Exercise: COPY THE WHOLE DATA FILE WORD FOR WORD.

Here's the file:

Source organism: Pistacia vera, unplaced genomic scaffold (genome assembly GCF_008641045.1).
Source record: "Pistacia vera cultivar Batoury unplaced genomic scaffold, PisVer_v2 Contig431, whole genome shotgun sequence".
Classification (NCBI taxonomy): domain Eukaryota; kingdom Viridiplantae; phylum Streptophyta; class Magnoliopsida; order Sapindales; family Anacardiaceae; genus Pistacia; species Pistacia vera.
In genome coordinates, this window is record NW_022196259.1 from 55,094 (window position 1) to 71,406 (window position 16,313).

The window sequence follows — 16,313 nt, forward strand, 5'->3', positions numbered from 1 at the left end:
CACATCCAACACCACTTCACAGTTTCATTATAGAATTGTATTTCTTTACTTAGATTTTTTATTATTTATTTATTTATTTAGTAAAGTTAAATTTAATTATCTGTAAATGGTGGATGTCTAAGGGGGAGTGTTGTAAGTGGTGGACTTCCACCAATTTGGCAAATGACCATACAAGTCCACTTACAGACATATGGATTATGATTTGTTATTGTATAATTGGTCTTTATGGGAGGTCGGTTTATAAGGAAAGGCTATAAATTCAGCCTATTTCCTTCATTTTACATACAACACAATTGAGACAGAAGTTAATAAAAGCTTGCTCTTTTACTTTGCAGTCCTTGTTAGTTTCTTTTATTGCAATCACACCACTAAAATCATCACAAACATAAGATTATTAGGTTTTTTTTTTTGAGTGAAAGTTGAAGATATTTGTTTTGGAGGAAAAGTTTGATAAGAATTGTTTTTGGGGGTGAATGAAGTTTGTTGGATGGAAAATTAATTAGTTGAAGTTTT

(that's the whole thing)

Source organism: Pistacia vera, unplaced genomic scaffold (genome assembly GCF_008641045.1).
Source record: "Pistacia vera cultivar Batoury unplaced genomic scaffold, PisVer_v2 Contig431, whole genome shotgun sequence".
Classification (NCBI taxonomy): domain Eukaryota; kingdom Viridiplantae; phylum Streptophyta; class Magnoliopsida; order Sapindales; family Anacardiaceae; genus Pistacia; species Pistacia vera.
In genome coordinates, this window is record NW_022196259.1 from 55,094 (window position 1) to 71,406 (window position 16,313).

The window sequence follows — 16,313 nt, forward strand, 5'->3', positions numbered from 1 at the left end:
CACATCCAACACCACTTCACAGTTTCATTATAGAATTGTATTTCTTTACTTAGATTTTTTATTATTTATTTATTTATTTAGTAAAGTTAAATTTAATTATCTGTAAATGGTGGATGTCTAAGGGGGAGTGTTGTAAGTGGTGGACTTCCACCAATTTGGCAAATGACCATACAAGTCCACTTACAGACATATGGATTATGATTTGTTATTGTATAATTGGTCTTTATGGGAGGTCGGTTTATAAGGAAAGGCTATAAATTCAGCCTATTTCCTTCATTTTACATACAACACAATTGAGACAGAAGTTAATAAAAGCTTGCTCTTTTACTTTGCAGTCCTTGTTAGTTTCTTTTATTGCAATCACACCACTAAAATCATCACAAACATAAGATTATTAGGTTTTTTTTTTTGAGTGAAAGTTGAAGATATTTGTTTTGGAGGAAAAGTTTGATAAGAATTGTTTTTGGGGGTGAATGAAGTTTGTTGGATGGAAAATTAATTAGTTGAAGTTTT